Back to Stage

Theater Review: "A Midsummer Night's Dream"

Tacoma Little Theatre's take on classic comedy is fast and hilarious

Bottom and Titania: Michael J. Griswold and Nicole Lockett in TLT's A Midsummer Night's Dream. Photo credit: DK Photography

Recommend Article
Total Recommendations (0)
Clip Article Email Article Print Article Share Article

First off, it's A Midsummer Night's Dream, not Midsummer's or Midsummers. Er, not that you would know anyone who doesn't actually know the correct way to say the title of this particular Shakespeare comedy. Secondly, Shakespeare can be a bit inaccessible for the average Joe and many a community theater company has butchered it so badly as to make the audience loathe ever catching another production of The Bard's works. So leave it to director Suzy Wilhoft and Tacoma Little Theatre to open their 2014/2015 season with something that could go so, so wrong. Fortunately it doesn't and the audience is presented a modest start and a whiz-bang finish.

Wilhoft is a local director, teacher and actor. This is her sixth full-length Shakespeare play in addition to last year's TLT production of The Complete Works of William Shakespeare (Abridged) [Revised] so it is more than fair to say she knows her way around the linguistic and comedic challenges that put Shakespeare on the map. Wilhoft takes a few liberties, which is a risky endeavor when presenting a play with such history. It is such a well-loved play that snippets of it have shown up in a myriad of places within pop culture (in honor of Shakespeare's 400th anniversary, The Beatles staged a spoof of Act V, Scene I on the televised show About the Beatles).

Notably she imagines the play set in the present. This solves the challenge of costuming but without reading the Director's Note, audience members may be a bit confused at the outset. The contemporary costuming seems a bit at odds with Shakespearean language at first but once the actors own their characters (and the pacing picks up), everything works. Wilhoft also wonders if the moon is the center of it all and set designer Erin Manza Chanfrau creates a gorgeous minimalist set that uses a richly colored lighting design by Niclas R. Olson to indicate a change in setting.

>>> The Mechanicals: Michael J. Griswold, Adrianna Littlejohn, Ali Rose Schultz, Kaitlin Dresdner, Everett McCracken and Courtney Rainerin TLT's A Midsummer Night's Dream. Photo credit: DK Photography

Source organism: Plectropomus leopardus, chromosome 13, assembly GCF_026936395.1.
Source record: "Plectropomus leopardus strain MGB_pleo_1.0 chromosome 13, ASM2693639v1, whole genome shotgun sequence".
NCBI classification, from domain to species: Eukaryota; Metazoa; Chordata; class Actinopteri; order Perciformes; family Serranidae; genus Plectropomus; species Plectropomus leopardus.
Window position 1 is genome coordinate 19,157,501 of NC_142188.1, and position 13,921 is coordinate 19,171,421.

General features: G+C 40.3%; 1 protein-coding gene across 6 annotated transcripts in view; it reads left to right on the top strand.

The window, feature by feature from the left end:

All but four of the actors play multiple roles and all are adept. Myia Johnson portrays one of the mismatched lovers, Hermia (her only role). The ease with which she wraps her tongue and voice around her lines during Act I draws the audience into the story. She is matched by Cassie Jo Fastabend who plays Helena, another mismatched lover and long time friend of Hermia. Fastabend is brilliant with facial expression, gestures, and timing and seems so completely comfortable with her lines it seems that Shakespearean language was her native tongue. Michael J. Griswold embodies Bottom (a weaver) and Pyramus (an actor) with such conviction and hilarity that he elicits guffaws and shrieks of laughter from the audience. All three use space and physicality to their advantage and when all three are onstage, it is incredibly fun to watch.

The pacing of Act II was so quick and the timing flawless that the play didn't seem the (roughly) two and a half hours it took. Even if Shakespeare is not really your thing, or if you've never seen any of The Bard's works, A Midsummer Night's Dream at Tacoma Little Theatre would be a great choice.

A MIDSUMMER NIGHT'S DREAM, 7:30 p.m. Friday and Saturday, 2 p.m. Sunday, through Oct. 5, Tacoma Little Theatre, 210 N. I St., Tacoma, $15-$22, 253.272.2481

>>> Myia Johnson as Hermia and Cassie Jo Fastabend as Helena in TLT's A Midsummer Night's Dream. Photo credit: DK Photography

comments powered by Disqus

Site Search